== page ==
The second is to make ratings more clear, which is something we think the PG-13 and NC-17 ratings have muddied. G, PG, R, and X should be enough. And if you think the letter ratings have overshadowed the actual content descriptors (which is a good point), maybe the descriptors need more prominent visibility and the ratings a color code (green, blue, red, black).

    1. Agreed. That was hilarious.

      I have to say, some of my favourite parts of the movie commentaries were when Tonn would tell a story about a bad audition or embarrassing commercial shoot.

  2. Your one line auditions were hilarious. I now look forward to a future podcast discussion about the NC-17 rating, which is, like Pluto, a dwarf rating.

  3. Hate to appoint myself as Nit Pick Cop, but Big Trouble was actually an adaption of a Dave Barry novel. But to be fair, it does read like a poor man’s Elmore Leonard book.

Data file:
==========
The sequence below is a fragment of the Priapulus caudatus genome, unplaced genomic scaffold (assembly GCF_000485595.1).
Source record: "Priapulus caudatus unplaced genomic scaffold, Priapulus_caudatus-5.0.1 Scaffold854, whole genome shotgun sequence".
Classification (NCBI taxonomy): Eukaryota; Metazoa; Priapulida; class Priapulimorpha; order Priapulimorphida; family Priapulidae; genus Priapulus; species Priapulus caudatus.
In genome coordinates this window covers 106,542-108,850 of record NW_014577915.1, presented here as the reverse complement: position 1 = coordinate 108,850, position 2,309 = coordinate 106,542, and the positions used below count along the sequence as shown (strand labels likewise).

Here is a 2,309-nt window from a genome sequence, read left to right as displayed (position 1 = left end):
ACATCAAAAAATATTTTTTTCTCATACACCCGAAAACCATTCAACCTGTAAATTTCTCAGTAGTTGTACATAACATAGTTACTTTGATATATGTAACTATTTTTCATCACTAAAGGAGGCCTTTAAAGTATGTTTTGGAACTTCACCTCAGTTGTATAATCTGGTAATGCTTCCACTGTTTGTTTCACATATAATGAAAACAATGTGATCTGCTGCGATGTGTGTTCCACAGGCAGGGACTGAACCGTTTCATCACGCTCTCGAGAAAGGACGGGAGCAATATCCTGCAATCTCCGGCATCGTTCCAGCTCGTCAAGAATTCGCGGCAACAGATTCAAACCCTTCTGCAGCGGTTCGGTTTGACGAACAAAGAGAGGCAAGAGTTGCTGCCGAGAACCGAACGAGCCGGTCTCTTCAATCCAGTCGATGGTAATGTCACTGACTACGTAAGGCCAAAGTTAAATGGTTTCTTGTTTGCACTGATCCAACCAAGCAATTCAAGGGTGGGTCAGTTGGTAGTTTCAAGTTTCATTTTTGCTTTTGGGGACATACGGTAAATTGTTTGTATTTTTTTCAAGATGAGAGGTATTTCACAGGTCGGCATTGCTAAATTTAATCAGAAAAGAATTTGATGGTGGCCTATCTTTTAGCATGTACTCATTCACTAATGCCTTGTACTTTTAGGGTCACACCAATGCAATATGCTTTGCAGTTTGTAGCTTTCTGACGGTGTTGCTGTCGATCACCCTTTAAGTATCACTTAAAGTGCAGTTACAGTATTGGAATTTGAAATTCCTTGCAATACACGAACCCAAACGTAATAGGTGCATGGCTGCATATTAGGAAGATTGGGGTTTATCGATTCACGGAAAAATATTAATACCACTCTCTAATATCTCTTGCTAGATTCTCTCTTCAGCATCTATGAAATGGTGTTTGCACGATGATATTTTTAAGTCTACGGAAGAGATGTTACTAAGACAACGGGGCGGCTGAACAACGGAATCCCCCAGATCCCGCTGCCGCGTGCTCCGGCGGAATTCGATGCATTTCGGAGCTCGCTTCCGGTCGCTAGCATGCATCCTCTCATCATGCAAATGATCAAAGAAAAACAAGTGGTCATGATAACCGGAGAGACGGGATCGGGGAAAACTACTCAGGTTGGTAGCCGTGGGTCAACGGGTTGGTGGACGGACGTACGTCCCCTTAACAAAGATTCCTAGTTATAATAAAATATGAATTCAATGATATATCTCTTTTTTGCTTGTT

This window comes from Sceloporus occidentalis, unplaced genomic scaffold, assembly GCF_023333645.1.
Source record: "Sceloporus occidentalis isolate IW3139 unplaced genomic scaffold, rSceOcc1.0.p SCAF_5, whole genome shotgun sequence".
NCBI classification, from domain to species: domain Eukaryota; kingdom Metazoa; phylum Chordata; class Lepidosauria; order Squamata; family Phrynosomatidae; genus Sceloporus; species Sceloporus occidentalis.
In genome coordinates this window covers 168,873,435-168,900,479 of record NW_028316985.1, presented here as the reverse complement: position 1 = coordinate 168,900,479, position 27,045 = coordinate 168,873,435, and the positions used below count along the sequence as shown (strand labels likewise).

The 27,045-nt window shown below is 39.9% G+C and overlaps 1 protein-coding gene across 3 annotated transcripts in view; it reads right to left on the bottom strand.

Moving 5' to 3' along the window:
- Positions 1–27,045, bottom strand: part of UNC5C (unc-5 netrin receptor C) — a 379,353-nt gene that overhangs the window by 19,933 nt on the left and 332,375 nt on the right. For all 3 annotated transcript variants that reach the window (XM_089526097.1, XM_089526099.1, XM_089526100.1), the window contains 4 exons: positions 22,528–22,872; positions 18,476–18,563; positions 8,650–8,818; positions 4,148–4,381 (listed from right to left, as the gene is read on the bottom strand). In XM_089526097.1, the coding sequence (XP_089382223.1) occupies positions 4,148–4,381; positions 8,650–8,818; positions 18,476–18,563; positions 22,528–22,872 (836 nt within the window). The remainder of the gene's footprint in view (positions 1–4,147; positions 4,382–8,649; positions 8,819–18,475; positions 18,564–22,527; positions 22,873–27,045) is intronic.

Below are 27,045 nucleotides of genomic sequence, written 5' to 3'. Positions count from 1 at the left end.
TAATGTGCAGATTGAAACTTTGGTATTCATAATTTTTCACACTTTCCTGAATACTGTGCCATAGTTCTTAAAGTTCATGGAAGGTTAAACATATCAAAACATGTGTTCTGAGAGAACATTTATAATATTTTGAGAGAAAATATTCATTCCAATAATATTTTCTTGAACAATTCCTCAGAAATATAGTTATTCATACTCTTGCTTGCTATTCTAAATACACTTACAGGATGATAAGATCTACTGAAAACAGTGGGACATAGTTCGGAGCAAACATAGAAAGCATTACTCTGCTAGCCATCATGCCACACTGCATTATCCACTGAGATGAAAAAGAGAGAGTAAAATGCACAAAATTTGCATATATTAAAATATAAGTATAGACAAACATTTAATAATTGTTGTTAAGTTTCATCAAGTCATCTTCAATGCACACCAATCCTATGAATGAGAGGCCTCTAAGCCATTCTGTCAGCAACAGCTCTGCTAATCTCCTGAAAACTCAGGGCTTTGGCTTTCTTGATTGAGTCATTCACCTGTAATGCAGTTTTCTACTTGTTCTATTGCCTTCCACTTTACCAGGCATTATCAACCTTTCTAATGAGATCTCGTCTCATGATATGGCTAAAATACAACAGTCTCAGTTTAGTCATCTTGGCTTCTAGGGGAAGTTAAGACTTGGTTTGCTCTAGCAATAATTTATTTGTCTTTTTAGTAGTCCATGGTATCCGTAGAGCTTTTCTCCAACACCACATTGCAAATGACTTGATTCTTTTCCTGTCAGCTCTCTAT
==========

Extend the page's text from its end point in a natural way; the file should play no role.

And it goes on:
4. I hate it the hanging-up-without-saying-goodbye thing, but even worse is when people don’t close doors behind them. At the end of Lethal Weapon, Riggs’ new dog hops out of the open door of his truck, and they all go inside for dinner, leaving the truck door standing open. It’s bizarre.

  5. And I’m with God—I think A Series of Unfortunate Events is great. I just watched it again with my 8-y-o niece and nephew, and they loved it. I even find Jim Carrey funny in it, which is rare.

    However, overall, I agree with the verdict.

  6. My pet peeves in films are when:

    a) Somebody orders food or a drink in a restaurant/bar and only takes one bite or sip of it.

    b) They order food or a drink and don’t pay for it!

    Happens all the time.